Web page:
14. The learned advocate for plaintiff 24 contends on the other hand that even when there is no such conspiracy or combination amongst those classes of trespassers, each one of them would be jointly and severally liable for the whole amount that may be assessed as mesne profits. For supporting his position the learned advocate for the appellant relies principally upon Gurudas Kundu v. Hemendra Kumar Roy ('29) 16 A.I.R. 1929 P.C. 300 and H.K. Gray v. Bhagu Mian . He contends that the observations made by Mookerjee and Teunon JJ. in Ramratan Kapali v. Aswini Kumar Dutt ('10) 37 Cal. 559 to the effect that where tenure-holders of different degrees had wrongfully combined to keep the rightful owner out of possession they would be jointly and severally liable for mesne profits is not good law in view of the decision in Gurudas Kundu v. Hemendra Kumar Roy ('29) 16 A.I.R. 1929 P.C. 300. He further contends that Gurudas Kundu v. Hemendra Kumar Roy ('29) 16 A.I.R. 1929 P.C. 300 has been wrongly interpreted by the Division Bench in Secretary of State v. Hiru Mondal : AIR1935Cal752 and that decision, which made all the defendants having different grades of interest jointly and severally liable for mesne profits, because they had wrongfully combined in keeping out the rightful owner, is wrong. The contention of the learned advocate for the respondent is that the uniform course of decisions of this Court and of other High Courts which had applied the principle of joint and several liability of joint tort-feaaors to eases of mesne profits had not been affected by the decision in Gurudas Kundu v. Hemendra Kumar Roy ('29) 16 A.I.R. 1929 P.C. 300, that case being decided on the special facts of that ease. His explanation is that in that case the tenure-holder under the Kundus, namely Srish Chandra Sannyal, was found by the Judicial Committee to have been in lawful possession and so the Kundu defendants were made liable for mesne profits only to the extent of the amount of rent that they had received from Srish during the period of dispossession and not for what Srish and his tenants had received as profits from the land as the Kundu defendants were regarded as the only wrong-doers on the land.
15. In view of these contentions of the learned advocates and in view of the fact that Gurudas Kundu V. Hemendra Kumar Roy ('29) 16 A.I.R. 1929 P.C. 3 has been explained differently at different times by this Court for instance in Secretary of State v. Hiru Mondal : AIR1935Cal752 and Basanta Kumar Basu v. Ramshankar Ray : AIR1932Cal600 - it is necessary to examine Gurudas Kundu v. Hemendra Kumar Roy ('29) 16 A.I.R. 1929 P.C. 300 in some detail. We called for the printed record of that case and are setting out the facts which appear from the reports of that case as made in Basanta Kumar Roy v. Secretary of State ('17) 4 A.I.R. 1917 P.C. 18, Promode Nath Roy v. Secretary of State : AIR1927Cal182 and Gurudas Kundu v. Hemendra Kumar Roy ('29) 16 A.I.R. 1929 P.C. 300 as also from the printed record which we have examined with care. The facts were as follows:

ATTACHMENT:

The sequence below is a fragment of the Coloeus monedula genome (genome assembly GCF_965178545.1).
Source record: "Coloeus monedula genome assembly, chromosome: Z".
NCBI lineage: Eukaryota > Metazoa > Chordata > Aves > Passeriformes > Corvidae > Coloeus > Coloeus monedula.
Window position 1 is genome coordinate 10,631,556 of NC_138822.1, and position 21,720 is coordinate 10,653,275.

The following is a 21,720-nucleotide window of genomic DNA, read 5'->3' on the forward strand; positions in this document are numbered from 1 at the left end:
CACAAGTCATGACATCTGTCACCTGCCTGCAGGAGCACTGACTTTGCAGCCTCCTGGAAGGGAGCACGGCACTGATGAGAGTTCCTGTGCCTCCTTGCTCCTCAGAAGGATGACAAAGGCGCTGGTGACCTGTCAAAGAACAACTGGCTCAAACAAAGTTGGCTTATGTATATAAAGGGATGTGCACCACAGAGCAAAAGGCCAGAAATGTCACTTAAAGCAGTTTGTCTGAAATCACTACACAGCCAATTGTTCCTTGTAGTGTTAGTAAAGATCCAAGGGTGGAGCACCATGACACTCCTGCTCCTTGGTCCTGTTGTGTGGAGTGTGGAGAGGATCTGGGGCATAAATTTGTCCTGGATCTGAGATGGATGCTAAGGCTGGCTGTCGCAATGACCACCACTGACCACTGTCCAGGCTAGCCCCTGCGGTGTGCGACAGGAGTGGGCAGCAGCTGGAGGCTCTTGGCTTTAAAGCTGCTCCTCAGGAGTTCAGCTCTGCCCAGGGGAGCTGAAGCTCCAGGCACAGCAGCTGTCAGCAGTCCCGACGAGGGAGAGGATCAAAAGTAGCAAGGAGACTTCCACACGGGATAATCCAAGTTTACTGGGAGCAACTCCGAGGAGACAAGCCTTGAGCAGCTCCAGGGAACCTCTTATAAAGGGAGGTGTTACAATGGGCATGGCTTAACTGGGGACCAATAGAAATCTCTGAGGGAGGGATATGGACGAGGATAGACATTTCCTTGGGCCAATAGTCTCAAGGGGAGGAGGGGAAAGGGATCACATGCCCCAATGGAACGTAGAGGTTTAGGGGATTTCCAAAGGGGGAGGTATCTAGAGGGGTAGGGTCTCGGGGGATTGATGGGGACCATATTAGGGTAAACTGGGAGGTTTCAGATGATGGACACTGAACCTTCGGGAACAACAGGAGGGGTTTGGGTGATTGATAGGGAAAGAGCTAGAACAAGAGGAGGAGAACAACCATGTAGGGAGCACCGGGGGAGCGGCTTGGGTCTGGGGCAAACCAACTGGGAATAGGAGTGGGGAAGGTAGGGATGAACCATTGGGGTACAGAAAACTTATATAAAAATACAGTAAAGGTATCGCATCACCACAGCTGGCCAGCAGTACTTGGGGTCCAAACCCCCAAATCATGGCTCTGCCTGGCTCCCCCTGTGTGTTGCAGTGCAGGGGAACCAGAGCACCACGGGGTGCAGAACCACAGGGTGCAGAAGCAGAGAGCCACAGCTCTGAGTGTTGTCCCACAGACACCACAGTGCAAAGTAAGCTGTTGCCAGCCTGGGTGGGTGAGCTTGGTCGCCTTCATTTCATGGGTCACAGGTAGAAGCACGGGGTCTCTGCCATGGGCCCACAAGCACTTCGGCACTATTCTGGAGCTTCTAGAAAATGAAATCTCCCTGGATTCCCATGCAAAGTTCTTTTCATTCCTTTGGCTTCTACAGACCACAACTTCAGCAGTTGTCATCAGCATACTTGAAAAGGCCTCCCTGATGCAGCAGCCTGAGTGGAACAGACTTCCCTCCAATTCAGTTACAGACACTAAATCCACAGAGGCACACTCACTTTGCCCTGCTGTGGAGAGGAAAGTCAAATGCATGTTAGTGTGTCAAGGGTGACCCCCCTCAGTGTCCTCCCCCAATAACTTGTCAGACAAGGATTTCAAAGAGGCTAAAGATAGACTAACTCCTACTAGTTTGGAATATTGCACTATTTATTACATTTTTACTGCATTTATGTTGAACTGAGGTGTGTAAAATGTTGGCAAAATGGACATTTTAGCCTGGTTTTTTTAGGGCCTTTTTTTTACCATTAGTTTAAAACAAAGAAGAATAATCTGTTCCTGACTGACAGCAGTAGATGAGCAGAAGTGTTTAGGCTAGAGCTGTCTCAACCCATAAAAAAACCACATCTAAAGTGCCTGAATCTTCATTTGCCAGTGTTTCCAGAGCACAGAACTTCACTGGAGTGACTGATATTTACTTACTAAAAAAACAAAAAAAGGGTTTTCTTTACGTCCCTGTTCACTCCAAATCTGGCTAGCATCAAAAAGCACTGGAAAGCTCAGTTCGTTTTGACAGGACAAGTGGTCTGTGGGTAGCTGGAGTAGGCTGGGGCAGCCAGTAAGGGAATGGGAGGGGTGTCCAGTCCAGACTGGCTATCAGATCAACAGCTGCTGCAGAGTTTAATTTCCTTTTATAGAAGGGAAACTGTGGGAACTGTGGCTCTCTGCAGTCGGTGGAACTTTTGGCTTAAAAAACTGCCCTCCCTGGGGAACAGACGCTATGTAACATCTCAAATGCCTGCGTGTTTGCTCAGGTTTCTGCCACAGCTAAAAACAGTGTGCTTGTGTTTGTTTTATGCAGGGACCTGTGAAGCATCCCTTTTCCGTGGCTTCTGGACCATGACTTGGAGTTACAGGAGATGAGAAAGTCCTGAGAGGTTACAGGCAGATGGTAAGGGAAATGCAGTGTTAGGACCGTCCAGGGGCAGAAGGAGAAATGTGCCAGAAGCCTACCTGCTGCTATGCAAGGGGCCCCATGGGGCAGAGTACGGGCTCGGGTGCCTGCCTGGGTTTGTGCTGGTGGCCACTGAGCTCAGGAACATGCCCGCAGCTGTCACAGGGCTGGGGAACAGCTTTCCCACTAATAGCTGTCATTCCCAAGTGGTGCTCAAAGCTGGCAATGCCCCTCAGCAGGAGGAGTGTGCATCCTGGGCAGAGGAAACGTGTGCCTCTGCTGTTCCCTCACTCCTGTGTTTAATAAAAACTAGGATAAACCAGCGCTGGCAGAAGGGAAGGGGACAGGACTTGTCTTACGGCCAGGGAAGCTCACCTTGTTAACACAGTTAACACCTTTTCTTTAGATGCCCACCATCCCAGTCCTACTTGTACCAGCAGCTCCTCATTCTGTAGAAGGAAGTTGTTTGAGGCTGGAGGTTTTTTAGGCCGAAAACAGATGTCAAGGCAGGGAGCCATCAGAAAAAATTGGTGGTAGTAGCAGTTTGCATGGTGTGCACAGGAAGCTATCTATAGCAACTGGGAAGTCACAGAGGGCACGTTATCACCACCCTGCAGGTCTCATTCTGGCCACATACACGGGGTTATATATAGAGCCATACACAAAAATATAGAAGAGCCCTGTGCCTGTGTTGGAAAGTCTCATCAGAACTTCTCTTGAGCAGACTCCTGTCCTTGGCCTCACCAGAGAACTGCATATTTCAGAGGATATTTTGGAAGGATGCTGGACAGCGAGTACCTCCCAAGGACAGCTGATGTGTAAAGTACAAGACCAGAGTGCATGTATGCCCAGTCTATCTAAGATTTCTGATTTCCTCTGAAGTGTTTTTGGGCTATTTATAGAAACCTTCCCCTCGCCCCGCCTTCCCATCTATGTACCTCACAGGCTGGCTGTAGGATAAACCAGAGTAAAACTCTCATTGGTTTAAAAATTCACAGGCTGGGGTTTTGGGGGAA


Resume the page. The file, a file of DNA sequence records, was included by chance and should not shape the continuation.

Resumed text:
A char appeared in the river Hughly. The Government as the proprietor of an adjoining char, char Raninugger, took possession through the Collector and settled the same in patni taluk with one Srish Chandra Sanyal, who in turn let it out in parcels to a large body of cultivators. The Kundus and the Roys of Dighapatia were proprietors of permanently settled estates which included three villages, called Durlavpore, Jirat and Hatikanda. In the said villages the Kundus had 6 annas share and the Roys 10 annas. Both those sets of proprietors made separate applications to the Collector for release of the said char, their ground being that the char was a reformation in situ of those three villages. The Kundus persisted but the Roys dropped off, with the result that the Collector admitted the claim of the former and put them in possession. They accepted Srish as their tenant. Thereafter the Roys filed their suit for possession and mesne profits. To that suit the Secretary of State, the Kundus, Srish and all the cultivators that Srish had brought on the land were made principal defendants. The suit had a chequered history. The learned Subordinate Judge, decreed the suit. On appeal this Court dismissed it as being barred by time. On appeal the Judicial Committee of the Privy Council restored the decree of the learned Subordinate Judge, Basanta Kumar Roy v. Secretary of State ('17) 4 A.I.R. 1917 P.C. 18.